Election Day Reading -- Chill Out Edition
Anyway, it's election day. Tally the votes. It took me half an hour to get into a voting booth today; longer than last time but still shorter than my wife's wait time of an hour and a half last week for early voting.
I doubt the votes will be tallied before charges of cheating or electioneering (whatever that is) fly from one side or the other. I think we should take the advice of the National Commercial Bank of Jamaica which, when the world was running around in circles in full-scale panic mode during the credit crisis meltdown, issued a statement that "everyone should just chill out."
Here's the news that I'm reading today ...
Robert Rapier disagrees. In "The Myth of Election Year Price Manipulation," he says:
Just think of it; two price collapses in Crude Oil, each of them commencing – almost to the day – the same amount of time prior to November Elections in the U.S.A.
With U.S. elections out of the way tomorrow, it seems we can all look forward to a new Administration, a jolly holiday season and the likelihood of increased heating costs to keep us warm through the upcoming winter months.
The biggest price drop happened in a non-election year, albeit it was an anomaly caused by 9/11. Of the thirteen years recorded, gasoline prices fell between Memorial Day and November during nine of the years. This is what I generally tell people: Prices fall for seasonal reasons, and do so even when there are no elections. The reason prices fall is that demand for gasoline falls after the summer.In other news, USA Today asks: "Is Today's Economic Crisis Another Great Depression?"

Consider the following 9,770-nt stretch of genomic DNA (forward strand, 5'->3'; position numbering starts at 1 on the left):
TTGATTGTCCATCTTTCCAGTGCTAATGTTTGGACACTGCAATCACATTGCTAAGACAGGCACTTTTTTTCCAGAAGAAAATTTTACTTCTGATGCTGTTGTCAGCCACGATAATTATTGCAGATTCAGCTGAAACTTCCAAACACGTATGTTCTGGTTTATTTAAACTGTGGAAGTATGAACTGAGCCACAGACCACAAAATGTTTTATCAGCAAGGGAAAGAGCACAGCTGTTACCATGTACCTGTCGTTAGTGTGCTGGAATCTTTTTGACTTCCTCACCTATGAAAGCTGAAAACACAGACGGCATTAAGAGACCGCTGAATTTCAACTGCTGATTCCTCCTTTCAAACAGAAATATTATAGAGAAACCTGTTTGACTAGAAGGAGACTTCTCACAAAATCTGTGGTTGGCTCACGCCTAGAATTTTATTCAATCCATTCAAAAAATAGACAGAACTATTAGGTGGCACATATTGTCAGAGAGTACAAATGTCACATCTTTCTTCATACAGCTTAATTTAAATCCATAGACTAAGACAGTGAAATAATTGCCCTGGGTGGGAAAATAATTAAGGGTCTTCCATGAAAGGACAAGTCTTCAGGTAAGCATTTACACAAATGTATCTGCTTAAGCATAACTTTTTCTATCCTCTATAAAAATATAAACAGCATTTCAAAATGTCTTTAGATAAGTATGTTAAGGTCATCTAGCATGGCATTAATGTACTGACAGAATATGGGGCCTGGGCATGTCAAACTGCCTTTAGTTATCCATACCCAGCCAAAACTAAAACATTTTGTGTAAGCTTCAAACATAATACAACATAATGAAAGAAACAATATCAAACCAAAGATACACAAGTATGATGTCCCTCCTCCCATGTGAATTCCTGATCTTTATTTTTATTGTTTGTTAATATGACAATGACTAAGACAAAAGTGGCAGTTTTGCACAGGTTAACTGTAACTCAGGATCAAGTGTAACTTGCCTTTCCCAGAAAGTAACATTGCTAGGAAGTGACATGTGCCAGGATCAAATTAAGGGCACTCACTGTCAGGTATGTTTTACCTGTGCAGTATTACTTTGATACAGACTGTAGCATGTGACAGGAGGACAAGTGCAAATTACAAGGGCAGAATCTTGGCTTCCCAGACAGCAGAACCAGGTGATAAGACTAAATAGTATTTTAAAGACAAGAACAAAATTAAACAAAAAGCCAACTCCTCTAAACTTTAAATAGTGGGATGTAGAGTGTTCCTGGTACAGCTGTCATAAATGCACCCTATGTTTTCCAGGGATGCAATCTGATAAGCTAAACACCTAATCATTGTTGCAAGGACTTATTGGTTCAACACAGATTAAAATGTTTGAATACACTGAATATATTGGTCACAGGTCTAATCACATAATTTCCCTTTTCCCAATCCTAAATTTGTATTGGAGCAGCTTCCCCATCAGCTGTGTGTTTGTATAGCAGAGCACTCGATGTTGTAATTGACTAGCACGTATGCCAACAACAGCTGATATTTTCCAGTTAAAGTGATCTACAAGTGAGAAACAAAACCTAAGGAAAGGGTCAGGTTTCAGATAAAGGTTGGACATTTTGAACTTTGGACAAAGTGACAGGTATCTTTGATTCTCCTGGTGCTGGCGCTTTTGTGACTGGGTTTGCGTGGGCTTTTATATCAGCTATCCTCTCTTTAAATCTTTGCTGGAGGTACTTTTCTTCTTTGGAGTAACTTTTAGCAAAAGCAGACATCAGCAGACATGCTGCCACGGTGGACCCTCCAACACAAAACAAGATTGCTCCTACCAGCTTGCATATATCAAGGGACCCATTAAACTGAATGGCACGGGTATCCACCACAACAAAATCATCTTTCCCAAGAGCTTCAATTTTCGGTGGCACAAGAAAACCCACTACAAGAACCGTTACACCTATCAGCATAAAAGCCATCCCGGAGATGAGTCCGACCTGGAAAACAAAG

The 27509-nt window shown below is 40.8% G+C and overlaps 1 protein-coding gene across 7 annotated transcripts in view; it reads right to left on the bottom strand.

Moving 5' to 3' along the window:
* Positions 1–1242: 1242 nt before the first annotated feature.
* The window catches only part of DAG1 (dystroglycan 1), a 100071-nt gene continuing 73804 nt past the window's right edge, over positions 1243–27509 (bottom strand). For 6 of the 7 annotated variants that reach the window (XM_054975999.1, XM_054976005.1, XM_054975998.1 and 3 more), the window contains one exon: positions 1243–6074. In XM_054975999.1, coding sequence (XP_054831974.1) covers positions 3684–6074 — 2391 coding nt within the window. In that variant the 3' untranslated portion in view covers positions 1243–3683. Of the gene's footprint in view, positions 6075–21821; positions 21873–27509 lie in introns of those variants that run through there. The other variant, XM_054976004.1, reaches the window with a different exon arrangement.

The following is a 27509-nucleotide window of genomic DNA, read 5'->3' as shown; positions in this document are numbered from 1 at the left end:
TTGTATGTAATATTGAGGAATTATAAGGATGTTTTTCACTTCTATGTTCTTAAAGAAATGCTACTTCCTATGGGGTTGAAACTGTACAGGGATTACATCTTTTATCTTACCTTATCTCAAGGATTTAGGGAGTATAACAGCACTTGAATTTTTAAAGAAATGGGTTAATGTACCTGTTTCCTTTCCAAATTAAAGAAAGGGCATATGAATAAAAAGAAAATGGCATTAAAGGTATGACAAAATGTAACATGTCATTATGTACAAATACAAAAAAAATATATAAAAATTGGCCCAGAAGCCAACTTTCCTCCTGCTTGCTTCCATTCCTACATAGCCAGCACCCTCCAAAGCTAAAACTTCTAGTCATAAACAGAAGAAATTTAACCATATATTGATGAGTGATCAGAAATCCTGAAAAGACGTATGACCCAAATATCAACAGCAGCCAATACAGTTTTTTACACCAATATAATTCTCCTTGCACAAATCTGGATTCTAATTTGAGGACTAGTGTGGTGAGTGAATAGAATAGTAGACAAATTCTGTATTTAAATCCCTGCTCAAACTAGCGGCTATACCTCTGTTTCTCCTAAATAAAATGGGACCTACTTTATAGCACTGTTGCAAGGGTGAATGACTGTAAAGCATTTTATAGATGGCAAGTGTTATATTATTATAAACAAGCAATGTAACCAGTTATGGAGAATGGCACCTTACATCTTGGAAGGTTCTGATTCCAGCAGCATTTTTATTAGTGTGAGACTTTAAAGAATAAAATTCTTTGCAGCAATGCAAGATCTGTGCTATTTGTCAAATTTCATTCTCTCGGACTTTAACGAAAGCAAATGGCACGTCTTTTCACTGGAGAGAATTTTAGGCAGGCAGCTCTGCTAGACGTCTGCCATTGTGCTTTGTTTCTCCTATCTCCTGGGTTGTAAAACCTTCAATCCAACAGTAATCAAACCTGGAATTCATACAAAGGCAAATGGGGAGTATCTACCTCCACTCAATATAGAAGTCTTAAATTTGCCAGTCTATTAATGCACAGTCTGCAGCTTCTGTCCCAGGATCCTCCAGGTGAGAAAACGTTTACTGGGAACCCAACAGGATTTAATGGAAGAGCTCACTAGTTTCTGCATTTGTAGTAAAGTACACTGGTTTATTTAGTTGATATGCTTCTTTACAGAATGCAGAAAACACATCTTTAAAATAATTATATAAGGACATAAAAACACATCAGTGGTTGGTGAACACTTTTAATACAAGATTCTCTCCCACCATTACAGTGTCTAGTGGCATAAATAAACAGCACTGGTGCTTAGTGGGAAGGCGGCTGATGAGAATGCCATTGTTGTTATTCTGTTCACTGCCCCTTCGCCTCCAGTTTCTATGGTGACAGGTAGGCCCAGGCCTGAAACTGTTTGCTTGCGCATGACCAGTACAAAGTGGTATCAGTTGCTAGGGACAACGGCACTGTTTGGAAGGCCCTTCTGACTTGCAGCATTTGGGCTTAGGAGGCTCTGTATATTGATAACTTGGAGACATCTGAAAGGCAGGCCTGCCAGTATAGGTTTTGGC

Few people deny, however, that the current economic climate bears disturbing similarities to the start of the Great Depression:The Automatic Earth offers unsolicited advice to President Obama on how to handle the economic shitstorm that is George W. Bush's legacy. Just part of this cheery note from TAE...
1) Big declines in the stock market reduced people's wealth and decreased spending.
2) The Dow fell 42% from its Oct. 9, 2007, high to its Oct. 27, 2008, low, roughly equal to the market's initial tumble in 1929.
3) The banking system was crippled by bad loans and speculation.
China Slowdown May Delay Metals Recovery The consensus view in the market has been that China's consumption of metals would offset the weakness in export-sector demand, but that now seems optimistic. Demand growth isn't expected to recover until mid- to late 2009 at the earliest and possibly will recover only once there is a global economic recovery, even if China introduces a fiscal-stimulus package as many expect.
Your task will be far more formidable than I think you realize. It's not Franklin D. Roosevelt that you should look at for an example, it's not about turning the economy around, this is not the 1930's. The problems you will soon face are much worse than the ones he dealt with.
If you're looking to find a presidential role model for what you are about to face, you need to go back much further in history. You have to look at Abraham Lincoln for guidance. Your most daunting task is not turning the economy around. You will be remembered in history as the man who either did or did not save the Republic.
A much anticipated report from the International Energy Agency (IEA), World Energy Outlook, has been obtained in draft by Financial Times. The headline says it all:World will struggle to meet oil demand